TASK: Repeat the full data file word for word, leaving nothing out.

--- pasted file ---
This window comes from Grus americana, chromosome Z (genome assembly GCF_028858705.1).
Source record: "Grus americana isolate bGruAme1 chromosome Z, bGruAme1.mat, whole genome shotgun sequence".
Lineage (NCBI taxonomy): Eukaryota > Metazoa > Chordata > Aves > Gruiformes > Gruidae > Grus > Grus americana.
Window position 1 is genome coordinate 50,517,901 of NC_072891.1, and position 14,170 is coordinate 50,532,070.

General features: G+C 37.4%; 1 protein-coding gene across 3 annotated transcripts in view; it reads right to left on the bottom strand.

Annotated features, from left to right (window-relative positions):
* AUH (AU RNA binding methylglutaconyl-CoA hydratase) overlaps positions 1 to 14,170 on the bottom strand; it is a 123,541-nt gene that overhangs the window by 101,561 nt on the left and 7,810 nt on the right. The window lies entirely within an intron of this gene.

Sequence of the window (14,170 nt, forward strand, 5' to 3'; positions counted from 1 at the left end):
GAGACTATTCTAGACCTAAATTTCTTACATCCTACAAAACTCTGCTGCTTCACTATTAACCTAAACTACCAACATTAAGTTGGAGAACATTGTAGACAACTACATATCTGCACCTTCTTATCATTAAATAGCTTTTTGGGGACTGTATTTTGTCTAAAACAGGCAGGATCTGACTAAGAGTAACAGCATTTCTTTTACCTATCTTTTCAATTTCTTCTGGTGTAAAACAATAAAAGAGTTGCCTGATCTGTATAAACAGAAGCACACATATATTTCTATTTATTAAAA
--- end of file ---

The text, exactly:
This window comes from Grus americana, chromosome Z (genome assembly GCF_028858705.1).
Source record: "Grus americana isolate bGruAme1 chromosome Z, bGruAme1.mat, whole genome shotgun sequence".
Lineage (NCBI taxonomy): Eukaryota > Metazoa > Chordata > Aves > Gruiformes > Gruidae > Grus > Grus americana.
Window position 1 is genome coordinate 50,517,901 of NC_072891.1, and position 14,170 is coordinate 50,532,070.

General features: G+C 37.4%; 1 protein-coding gene across 3 annotated transcripts in view; it reads right to left on the bottom strand.

Annotated features, from left to right (window-relative positions):
* AUH (AU RNA binding methylglutaconyl-CoA hydratase) overlaps positions 1 to 14,170 on the bottom strand; it is a 123,541-nt gene that overhangs the window by 101,561 nt on the left and 7,810 nt on the right. The window lies entirely within an intron of this gene.

Sequence of the window (14,170 nt, forward strand, 5' to 3'; positions counted from 1 at the left end):
GAGACTATTCTAGACCTAAATTTCTTACATCCTACAAAACTCTGCTGCTTCACTATTAACCTAAACTACCAACATTAAGTTGGAGAACATTGTAGACAACTACATATCTGCACCTTCTTATCATTAAATAGCTTTTTGGGGACTGTATTTTGTCTAAAACAGGCAGGATCTGACTAAGAGTAACAGCATTTCTTTTACCTATCTTTTCAATTTCTTCTGGTGTAAAACAATAAAAGAGTTGCCTGATCTGTATAAACAGAAGCACACATATATTTCTATTTATTAAAA